And third party documentation is pretty decent.
http://www.debian-administration.org/
Of course there is a lot more besides that, but I don't want to make your anti-spam angy.

There are two flavors you would generally want to use for webserving. There is the 'Stable' version, which is currently 'Etch' and then the 'Testing' system currently 'Lenny'.

The stable branch is stable because of it's unchanging nature. No packages are ever updated except for severe bugs or security holes. For updates to stuff that needs periodic updates (such as virus scanners or timezone changes) you have to use the volatile repository. For backports you can use backports.org. The closest analogy for stable would be Redhat's official releases or CentOS.

The testing branch is roughly what you'd get with Fedora or Ubuntu. Lots of updates all the time and latest and greatest stuff. Usually it's stable enough and is what I'd use for most my server stuff.

The worst thing about Debian is that it's package management system rules your OS with a iron fist. Tools like Aptitude or apt-get are hard to use at first, but are more usefull and mature then anything else anywhere, period.



Fri Feb 8 17:27:07 2008: 3620   TonyLawrence

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Thanks Drag:

I forgot about Debian. Definitely on my short list now..



Wed Feb 13 13:13:40 2008: 3637   anonymous
http://bcstechnology.net

I went with self-hosting in late 2001 and never regretted it.

As far as power goes, I use a Ferrups UPS that's literally powerful enough to run the sump pump. <Grin> It is able to easily support two servers, several PCs and all the network gear, and keep everything up for several hours. I have an extra battery attached to it to increase run-time.



Fri Feb 15 13:26:14 2008: 3653   Lantrix
http://techdebug.com

I self host, though the family get annoyed at my half height server rack in the corner of the lounge room. I run all low end old desktop PCs (i.e. PIII/256MB/30GB) and they are very quiet. I had to take the Compaq rack mount server out because the SCSI raid enclosure was as loud as a jet liner idling!

On the OS side, I dropped after about 5 years about the time Redhat dropped V9 of their free version.

I've been using OpenBSD ( http://www.openbsd.org ) ever since, and all my servers run it. Its rock solid, effectively install and forget. They have a good lifecycle with a new release each 6 months, and old releases maintained for the next two (1.5 years).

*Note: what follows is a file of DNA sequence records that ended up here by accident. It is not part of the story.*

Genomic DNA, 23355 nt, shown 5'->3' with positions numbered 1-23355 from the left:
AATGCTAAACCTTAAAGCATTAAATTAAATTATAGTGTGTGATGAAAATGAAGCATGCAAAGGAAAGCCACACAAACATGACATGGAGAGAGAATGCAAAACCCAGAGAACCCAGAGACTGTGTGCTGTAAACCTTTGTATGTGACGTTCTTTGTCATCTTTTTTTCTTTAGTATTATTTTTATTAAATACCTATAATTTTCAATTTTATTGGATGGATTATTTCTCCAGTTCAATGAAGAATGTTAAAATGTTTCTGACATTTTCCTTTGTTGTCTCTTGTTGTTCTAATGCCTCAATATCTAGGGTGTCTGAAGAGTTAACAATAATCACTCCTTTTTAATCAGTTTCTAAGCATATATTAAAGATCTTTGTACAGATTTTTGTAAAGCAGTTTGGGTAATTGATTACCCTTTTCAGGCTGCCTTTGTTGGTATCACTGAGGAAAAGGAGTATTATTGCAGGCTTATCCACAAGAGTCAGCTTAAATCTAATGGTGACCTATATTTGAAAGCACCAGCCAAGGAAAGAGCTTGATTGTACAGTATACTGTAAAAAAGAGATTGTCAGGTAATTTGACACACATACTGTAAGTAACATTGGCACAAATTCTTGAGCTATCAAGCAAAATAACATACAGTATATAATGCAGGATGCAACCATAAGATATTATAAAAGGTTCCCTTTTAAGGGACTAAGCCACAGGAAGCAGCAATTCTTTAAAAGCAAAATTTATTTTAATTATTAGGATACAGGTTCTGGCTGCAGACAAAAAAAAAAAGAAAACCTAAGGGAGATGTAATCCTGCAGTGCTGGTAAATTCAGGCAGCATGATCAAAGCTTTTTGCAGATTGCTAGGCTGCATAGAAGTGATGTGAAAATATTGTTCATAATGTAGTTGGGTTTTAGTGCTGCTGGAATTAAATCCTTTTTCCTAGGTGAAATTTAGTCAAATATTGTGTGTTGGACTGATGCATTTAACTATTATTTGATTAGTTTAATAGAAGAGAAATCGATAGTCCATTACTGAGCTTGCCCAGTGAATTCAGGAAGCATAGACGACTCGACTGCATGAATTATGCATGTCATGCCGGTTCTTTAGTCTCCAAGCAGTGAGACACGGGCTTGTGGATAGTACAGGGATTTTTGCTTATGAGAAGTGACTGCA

I also use OpenBSD as the router/packetfilter, and one for DNS/Kerberos for my "intranet" :-) and of course my web and DB servers run OpenBSD as well. I have them running headless and the console redirected to the serial ports, so if something goes seriously wrong and I can get in over the local network, I take my laptop over to the cabinet and bring up ZTerm on the mac laptop and get console access to the chosen server. I've done that about 4 times in 5 years and usually thanks to after power failures.

All in all, self hosting is great as you have ultimate control over your servers.



Fri Feb 15 13:31:23 2008: 3654   Lantrix
http://techdebug.com

I forgot to note: OpenBSD use a perl based utility as their binary packages manager. Makes for really quick installation of something without stuffing around with the source (although thats very easily done through the "ports").
For example a new postgreSQL server installation installed direct off a package mirror is done like:

pkg_add -v http://ftp.it.net.au/OpenBSD/4.2/packages/i386/postgresql-server-8.2.4p3.tgz

You dont like Postgres any more? You remove it as easy as:

pkg_delete postgresql-server-8.2.4p3






Fri Feb 15 13:55:58 2008: 3655   TonyLawrence

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I'm prepping the hardware this morning but still haven't absolutely decided what to use.. I am leaning toward BSD though.. though whatever I do I think I'm going to do it in a VM so the base OS may be something else entirely..



Wed Jan 13 20:04:21 2010: 7905   Mike

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Check out this article on ITLF: http://www.itlf.org/2010/01/10/hosting-on-verizon-fios/

This guy is running more than 40 sites on fios, two servers and over 20K a day in traffic.



Sat Jul 7 13:13:05 2012: 11185   TonyLawrence

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Verizon just announced a 300/65 Mbs service.. too pricy, but it would be more than enough for me.